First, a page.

Announcing Stack Overflow Documentation

We started with Q&A. Technical documentation is next, and we need your help.

Whether you're a beginner or an experienced developer, you can contribute.

Sign up and start helping → Learn more about Documentation →

I am a developer, working in C++/unix.

Its compulsory for us to write google-test for whatever new code we add. I feel it really takes some effort.

Can we automate the unit test (google test) ? I mean can we have an automation script which should have the intelligence to create the unit testsuites and it should at least cover 70% of code.

I know this should be difficult,but just curious to know whether this is possible or not.If possible, then what are the concepts i need to learn for this.I consider this as a long term goal,and i can use my free time to learn/develop this.Please help me on this and provide some link/source where i can get some fundamental knowledge on this.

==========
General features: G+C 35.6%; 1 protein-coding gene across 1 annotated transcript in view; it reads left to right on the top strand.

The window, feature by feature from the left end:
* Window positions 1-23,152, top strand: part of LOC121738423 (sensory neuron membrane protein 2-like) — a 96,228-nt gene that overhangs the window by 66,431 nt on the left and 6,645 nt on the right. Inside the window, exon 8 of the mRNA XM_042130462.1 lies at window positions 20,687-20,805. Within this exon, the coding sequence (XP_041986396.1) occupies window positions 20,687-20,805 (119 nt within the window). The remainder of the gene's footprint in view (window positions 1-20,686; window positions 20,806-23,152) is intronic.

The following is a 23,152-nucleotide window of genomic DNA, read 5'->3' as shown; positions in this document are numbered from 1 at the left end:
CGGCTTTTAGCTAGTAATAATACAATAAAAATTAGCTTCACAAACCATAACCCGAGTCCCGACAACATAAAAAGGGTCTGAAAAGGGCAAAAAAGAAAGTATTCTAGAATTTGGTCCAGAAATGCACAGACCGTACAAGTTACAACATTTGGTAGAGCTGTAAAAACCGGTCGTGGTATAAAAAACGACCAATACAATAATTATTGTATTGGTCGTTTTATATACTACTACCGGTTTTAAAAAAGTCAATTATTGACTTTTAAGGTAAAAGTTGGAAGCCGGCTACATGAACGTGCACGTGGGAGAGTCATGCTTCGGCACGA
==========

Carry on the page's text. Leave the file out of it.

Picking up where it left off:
share|improve this question

I think this concept is fundamentally flawed.

I don't see how such an automated process could possibly deduce the intent of the function being tested without referring to the code implementing the function. If this is the case, and the code has a bug, the test will be automatically created to check for the wrong result.

What would be much more reasonable in my opinion, would be to have a process which automatically creates the gtest boilerplate stuff for every class and function. So e.g. for every class, it could create an appropriately-named test fixture, and for every public function, a test case. The actual test cases would probably default to containing only something like:

FAIL() << "Test not yet implemented."

Some tool like this may well already exist.

This is a far cry from what you're looking to achieve, but it would take some of the repetitiveness out of the test process.

share|improve this answer

Your Answer


By posting your answer, you agree to the privacy policy and terms of service.

Not the answer you're looking for? Browse other questions tagged or ask your own question.